Bring Your Own UC App
As BYOD evolves into bring your own application, the UC market will further change. UC market leaders need a good consumer strategy.
As they continue bypassing Enterprise IT, more users are not only bringing their own devices, but are also bringing their own UC applications. As the cost of consumer-based UC solutions such as audio/video/web conferencing comes down, network bandwidth becomes more ubiquitous, and the features and quality of external UC solutions outpace the Enterprise--why not?
Drivers of this trend include:
1) Tablets--Unlike cell phones, tablets do not come with voice connectivity built in, thus a solution must be loaded and work over IP. For users 45 and older, a tablet is definitely preferred over a small-screen cell phone because our eyes are not what they used to be. The camera and screen resolution offer HD video.
2) 4G Wireless Data--1 Mbps plus of lower latency bandwidth plus coverage that goes inside a building thanks to the use of 700-MHz spectrum. When 4G is available, most users see very little performance difference between 4G, WiFi, and desktop Ethernet for the majority of their applications.
3) Quality--External softphones like Skype and Vonage offer a better voice quality solution than most internal Enterprise softphones. These external solutions use a wideband, adaptive codec, while most internal Enterprise solutions still utilize G.729 compressed voice.
4) Microsoft Federation with Skype--This enables users to use a free external solution while maintaining presence connectivity within the Enterprise.
5) Desktop Video--Most Enterprises are not supporting desktop. Yet desktop video is very empowering, especially when ad hoc meetings occur where visual information needs to be shared, like a drawing on a whiteboard to a team member who is home with a sick child that day.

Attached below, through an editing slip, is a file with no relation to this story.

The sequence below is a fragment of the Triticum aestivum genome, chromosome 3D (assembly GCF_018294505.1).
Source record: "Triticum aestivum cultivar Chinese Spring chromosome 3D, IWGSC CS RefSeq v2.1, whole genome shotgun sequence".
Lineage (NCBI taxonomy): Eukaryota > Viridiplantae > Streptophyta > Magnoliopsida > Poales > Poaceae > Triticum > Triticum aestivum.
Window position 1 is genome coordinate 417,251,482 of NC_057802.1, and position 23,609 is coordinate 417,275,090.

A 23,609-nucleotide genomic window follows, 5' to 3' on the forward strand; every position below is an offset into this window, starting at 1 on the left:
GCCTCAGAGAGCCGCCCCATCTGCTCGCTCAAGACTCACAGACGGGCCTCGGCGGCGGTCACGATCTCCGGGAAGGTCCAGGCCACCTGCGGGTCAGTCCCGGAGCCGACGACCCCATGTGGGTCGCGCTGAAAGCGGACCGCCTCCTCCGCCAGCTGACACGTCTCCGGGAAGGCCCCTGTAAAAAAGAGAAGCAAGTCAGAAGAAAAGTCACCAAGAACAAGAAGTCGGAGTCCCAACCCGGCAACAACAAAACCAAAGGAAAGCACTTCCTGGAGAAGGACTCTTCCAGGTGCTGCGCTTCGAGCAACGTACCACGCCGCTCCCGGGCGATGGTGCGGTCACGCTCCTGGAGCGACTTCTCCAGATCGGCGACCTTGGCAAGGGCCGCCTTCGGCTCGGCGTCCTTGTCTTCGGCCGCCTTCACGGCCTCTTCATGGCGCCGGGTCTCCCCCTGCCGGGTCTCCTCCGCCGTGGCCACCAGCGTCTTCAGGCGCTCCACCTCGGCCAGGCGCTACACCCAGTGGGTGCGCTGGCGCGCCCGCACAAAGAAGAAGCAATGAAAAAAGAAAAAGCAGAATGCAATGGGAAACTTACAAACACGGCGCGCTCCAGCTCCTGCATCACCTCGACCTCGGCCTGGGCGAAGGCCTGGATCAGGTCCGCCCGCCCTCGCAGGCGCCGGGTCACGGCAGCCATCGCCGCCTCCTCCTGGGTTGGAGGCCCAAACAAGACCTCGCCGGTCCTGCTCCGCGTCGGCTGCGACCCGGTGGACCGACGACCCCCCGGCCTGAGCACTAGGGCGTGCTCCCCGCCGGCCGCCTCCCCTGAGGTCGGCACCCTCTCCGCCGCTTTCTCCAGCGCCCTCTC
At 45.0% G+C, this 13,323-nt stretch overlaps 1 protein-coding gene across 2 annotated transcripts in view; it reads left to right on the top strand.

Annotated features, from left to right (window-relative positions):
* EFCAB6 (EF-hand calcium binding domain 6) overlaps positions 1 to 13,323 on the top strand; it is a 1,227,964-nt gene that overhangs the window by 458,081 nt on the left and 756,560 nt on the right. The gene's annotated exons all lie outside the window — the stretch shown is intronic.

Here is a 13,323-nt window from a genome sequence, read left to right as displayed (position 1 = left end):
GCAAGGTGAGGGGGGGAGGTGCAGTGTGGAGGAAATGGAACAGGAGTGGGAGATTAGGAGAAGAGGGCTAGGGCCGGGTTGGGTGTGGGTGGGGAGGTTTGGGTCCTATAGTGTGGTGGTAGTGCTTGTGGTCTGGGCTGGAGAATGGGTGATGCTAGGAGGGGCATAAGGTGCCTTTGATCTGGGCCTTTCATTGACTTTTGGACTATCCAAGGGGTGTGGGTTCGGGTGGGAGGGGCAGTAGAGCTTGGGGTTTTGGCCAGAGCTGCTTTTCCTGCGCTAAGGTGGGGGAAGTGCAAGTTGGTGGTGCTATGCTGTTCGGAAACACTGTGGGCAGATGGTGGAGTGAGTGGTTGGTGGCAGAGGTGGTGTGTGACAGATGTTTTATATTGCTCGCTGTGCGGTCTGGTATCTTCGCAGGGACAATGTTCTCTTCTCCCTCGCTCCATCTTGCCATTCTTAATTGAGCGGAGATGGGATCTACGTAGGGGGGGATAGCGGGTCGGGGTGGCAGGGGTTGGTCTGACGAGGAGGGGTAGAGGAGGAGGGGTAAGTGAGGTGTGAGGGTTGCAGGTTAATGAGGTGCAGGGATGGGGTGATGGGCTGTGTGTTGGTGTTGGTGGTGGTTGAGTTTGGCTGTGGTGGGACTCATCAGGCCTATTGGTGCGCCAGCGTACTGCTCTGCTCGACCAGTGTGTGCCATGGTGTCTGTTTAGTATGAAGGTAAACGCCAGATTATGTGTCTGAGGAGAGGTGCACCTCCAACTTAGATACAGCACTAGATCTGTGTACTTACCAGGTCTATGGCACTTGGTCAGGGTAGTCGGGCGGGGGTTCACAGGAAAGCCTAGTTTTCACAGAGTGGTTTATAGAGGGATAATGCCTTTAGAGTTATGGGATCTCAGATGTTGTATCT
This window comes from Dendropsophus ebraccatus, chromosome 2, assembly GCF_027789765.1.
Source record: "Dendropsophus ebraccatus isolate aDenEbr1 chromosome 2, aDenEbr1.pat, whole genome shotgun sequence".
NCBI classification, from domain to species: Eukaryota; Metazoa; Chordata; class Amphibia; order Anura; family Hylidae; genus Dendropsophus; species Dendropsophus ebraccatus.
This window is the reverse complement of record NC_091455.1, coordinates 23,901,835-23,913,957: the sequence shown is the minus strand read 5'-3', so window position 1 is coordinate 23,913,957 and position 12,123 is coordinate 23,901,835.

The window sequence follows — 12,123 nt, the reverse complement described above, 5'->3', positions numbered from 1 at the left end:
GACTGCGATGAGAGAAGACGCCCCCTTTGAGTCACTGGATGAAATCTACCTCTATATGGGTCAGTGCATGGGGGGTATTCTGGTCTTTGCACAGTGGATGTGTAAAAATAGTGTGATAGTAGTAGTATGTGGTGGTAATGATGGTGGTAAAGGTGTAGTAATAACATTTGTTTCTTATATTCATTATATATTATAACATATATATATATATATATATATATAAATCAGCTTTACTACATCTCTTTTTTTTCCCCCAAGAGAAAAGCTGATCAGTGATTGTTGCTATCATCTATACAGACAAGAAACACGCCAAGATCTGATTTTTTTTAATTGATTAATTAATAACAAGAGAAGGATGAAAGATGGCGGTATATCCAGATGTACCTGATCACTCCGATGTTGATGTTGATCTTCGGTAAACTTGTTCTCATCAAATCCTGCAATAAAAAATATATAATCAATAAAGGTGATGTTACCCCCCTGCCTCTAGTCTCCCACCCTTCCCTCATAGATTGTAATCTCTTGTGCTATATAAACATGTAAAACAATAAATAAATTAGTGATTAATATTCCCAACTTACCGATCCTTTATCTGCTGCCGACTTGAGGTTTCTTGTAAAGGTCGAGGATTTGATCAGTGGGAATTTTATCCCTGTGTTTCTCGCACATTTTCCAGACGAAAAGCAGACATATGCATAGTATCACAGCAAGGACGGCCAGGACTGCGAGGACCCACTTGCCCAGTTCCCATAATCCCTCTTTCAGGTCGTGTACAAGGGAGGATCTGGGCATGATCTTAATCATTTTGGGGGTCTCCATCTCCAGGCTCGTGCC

6) Free Conferencing Solutions--Audio, Video, and Web conferencing solutions that are free or that are close to free (low monthly fixed cost or a sub-one-cent-a-minute rate for audio).
7) VoLTE & HD Audio--The biggest drawback of cellular voice has been the poor quality. Most areas have coverage, and with the adoption of VoLTE and the recent announcements by BT, T-Mobile, AT&T, and others to support HD voice, the possibility of "business quality" voice will become an option.
8) Web Proxy Bypass--A lot of organizations block Facebook, YouTube, and other social media and collaboration sites along with their efforts to monitor web usage. To get around this, users are bringing their own devices and networks.
Recently, I experienced a visit from a salesperson who came in with a laptop, 4G modem, a portable projector, and a pair of speakers/microphones. The salesperson set up a video conference with a very qualified sales engineer. After hearing about the product for 30 minutes, we then spent the next hour asking detailed questions and whiteboarding a potential solution. Twice, we had to pull in other experts to answer specific questions. What impressed me about this Unified Communications experience was:
1) Easy & Independent--The salesperson had it up and working in under a minute. She did not need to ask for guest wireless, projectors, a special room, conference phone, or any IT service.
2) High Quality & Low Cost--The quality of the audio and video were very good, especially considering that a free video conferencing solution was being used.
One Fortune 100 Telecom manager I recently spoke with said that over the past 10 years, they have seen their peak busy hour voice utilization drop in half. The first dip came after the organization offered a corporate cell phone plan. The next major dip came after the organization started supporting BYOD with a data plan. Most recently, they added support for Skype, which has further reduced Telecom usage.
As BYOD evolves into bring your own application too, the UC market will further change. The UC market leaders that do not have a good consumer strategy and do not adapt their business model will run the risk of becoming obsolete.